Behaviors of a Leader
Leading in a Crisis
We’ve jumped from one crisis to another. Your families, teammates, and employees are more emotionally exhausted than ever.
Positive leadership in a crisis is of paramount importance for keeping people focused and calming nerves. At Handler, we believe there are both key public and key private behaviors that leaders like you should consciously practice in times like these as referenced in our previous newsletter What Now?
Publicly, good leaders engender a positive, trust-building presence. Motivating people to common goals and common good works best when in partnership with deliberate calmness, ‘bounded’ optimism (optimism balanced with realism), and empathy for all the stress and hurt people are feeling at work and home.
To be their best in public, good leaders practice some private behaviors and look for opportunities to tie together the cohesive fabric of their teams. It is essential for leaders to take care of themselves and actively manage their stress. Resetting your mindset on gratitude is such a powerful concept, especially in concert with sleep and exercise.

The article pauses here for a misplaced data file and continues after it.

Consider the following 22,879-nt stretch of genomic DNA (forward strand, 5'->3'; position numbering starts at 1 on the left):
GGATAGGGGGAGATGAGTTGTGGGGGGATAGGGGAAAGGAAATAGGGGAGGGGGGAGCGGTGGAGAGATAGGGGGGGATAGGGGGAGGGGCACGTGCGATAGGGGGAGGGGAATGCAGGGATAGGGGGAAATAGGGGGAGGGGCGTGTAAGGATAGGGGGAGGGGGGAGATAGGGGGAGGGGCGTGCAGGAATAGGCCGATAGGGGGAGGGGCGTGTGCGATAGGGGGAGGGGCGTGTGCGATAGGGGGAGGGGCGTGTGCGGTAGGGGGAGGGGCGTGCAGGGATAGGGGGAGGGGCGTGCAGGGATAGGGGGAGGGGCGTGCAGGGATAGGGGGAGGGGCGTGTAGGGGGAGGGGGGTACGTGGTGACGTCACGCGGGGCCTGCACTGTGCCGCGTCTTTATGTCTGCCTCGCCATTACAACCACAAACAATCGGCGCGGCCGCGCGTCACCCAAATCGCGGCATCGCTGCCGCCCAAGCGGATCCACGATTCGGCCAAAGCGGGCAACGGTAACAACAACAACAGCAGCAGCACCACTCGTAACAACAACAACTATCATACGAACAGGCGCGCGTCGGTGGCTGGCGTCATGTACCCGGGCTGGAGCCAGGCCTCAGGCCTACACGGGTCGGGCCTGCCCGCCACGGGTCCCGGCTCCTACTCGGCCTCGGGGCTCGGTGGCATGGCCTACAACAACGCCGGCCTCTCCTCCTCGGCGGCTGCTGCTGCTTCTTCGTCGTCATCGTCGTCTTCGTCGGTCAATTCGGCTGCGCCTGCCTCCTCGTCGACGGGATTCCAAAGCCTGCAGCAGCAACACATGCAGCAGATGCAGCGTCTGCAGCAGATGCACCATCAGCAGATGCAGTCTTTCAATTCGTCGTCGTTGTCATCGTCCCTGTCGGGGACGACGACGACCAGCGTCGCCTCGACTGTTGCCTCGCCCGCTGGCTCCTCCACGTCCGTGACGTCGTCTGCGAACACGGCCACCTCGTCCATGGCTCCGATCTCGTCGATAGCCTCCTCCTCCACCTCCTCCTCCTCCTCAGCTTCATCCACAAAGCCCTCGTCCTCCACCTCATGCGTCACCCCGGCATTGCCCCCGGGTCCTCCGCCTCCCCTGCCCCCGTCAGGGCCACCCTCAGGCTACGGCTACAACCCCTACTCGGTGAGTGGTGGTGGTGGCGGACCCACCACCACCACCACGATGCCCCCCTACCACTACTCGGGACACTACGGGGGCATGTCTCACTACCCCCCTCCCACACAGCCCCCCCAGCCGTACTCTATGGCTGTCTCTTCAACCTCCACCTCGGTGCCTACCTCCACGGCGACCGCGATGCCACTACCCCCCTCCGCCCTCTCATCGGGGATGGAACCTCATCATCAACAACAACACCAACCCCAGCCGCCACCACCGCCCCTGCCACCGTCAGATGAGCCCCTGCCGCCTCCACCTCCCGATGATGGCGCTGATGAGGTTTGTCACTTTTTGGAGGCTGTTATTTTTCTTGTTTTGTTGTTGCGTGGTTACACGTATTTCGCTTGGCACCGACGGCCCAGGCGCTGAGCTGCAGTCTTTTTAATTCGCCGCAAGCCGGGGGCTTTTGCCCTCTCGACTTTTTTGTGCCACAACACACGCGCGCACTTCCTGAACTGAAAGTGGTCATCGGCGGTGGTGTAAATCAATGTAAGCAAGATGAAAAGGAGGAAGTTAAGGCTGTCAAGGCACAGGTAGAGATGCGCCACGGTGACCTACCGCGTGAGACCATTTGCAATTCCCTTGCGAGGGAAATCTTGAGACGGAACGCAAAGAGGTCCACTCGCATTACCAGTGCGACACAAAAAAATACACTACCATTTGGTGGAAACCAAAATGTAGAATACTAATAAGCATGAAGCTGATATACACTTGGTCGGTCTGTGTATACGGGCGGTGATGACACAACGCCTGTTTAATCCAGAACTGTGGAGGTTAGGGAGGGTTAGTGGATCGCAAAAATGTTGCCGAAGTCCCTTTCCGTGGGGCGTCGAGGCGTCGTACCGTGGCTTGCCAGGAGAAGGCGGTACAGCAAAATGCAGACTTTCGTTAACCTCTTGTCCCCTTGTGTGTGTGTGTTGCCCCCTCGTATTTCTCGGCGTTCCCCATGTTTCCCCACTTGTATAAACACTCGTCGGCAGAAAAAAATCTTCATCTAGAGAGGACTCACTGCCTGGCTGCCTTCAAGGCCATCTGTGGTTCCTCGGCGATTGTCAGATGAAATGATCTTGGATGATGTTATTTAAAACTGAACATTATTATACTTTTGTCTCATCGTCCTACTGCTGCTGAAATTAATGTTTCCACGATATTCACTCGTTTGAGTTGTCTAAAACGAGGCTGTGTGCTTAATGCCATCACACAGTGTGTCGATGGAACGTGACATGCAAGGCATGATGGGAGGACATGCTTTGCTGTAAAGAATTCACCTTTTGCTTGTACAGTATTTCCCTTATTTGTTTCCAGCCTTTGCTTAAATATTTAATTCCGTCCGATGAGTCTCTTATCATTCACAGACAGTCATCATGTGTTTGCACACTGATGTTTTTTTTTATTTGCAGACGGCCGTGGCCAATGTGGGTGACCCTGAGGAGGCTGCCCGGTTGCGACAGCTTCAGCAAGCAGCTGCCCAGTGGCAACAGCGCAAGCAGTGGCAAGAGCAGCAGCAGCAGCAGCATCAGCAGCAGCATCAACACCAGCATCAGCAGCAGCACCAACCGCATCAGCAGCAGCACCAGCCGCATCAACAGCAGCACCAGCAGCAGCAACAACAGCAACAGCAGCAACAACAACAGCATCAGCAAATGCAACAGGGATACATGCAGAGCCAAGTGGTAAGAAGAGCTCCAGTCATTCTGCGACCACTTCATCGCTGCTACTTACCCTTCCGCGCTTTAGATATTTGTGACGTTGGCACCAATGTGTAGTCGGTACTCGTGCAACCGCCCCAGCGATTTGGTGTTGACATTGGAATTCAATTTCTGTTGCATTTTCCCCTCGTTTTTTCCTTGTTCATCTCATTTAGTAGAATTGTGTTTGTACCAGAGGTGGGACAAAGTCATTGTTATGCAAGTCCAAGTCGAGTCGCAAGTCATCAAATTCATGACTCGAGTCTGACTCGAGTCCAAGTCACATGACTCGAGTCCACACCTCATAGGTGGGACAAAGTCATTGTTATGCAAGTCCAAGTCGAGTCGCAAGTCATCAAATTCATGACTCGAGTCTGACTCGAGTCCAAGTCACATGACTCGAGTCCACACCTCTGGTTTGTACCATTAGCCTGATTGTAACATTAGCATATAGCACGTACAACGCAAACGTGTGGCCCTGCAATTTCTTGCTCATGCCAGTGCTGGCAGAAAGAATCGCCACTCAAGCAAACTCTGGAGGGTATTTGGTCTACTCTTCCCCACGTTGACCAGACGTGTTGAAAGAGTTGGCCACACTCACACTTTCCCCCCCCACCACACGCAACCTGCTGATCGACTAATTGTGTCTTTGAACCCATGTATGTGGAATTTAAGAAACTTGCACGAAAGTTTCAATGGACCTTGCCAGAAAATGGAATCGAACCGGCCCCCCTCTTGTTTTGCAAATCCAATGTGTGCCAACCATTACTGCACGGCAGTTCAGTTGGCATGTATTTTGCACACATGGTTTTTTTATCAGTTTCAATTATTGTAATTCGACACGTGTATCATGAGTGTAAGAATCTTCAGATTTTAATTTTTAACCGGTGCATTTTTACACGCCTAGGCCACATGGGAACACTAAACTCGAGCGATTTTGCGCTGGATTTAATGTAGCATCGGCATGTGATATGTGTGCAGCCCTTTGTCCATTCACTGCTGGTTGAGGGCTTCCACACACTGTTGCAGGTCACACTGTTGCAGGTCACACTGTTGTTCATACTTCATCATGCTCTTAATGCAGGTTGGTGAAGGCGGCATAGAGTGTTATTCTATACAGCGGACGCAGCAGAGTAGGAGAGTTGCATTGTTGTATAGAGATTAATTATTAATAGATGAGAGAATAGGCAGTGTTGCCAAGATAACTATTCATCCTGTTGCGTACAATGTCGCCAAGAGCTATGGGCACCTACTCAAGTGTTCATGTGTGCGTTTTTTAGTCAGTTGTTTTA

Sharpness fosters clarity. A clearer mind enhances the ability to listen closely to and discern the validity of new ideas or insights. New insights allow for important navigation adjustments and clearer guidance to your “network of teams” (more on that in a future blog).
In the now normal we are experiencing, you don’t have to personally have all the answers. But by using your public and private leadership traits, you can build a culture where ideas flourish, teams are motivated, and are rallied to the common cause.
You, the leader, set the tone.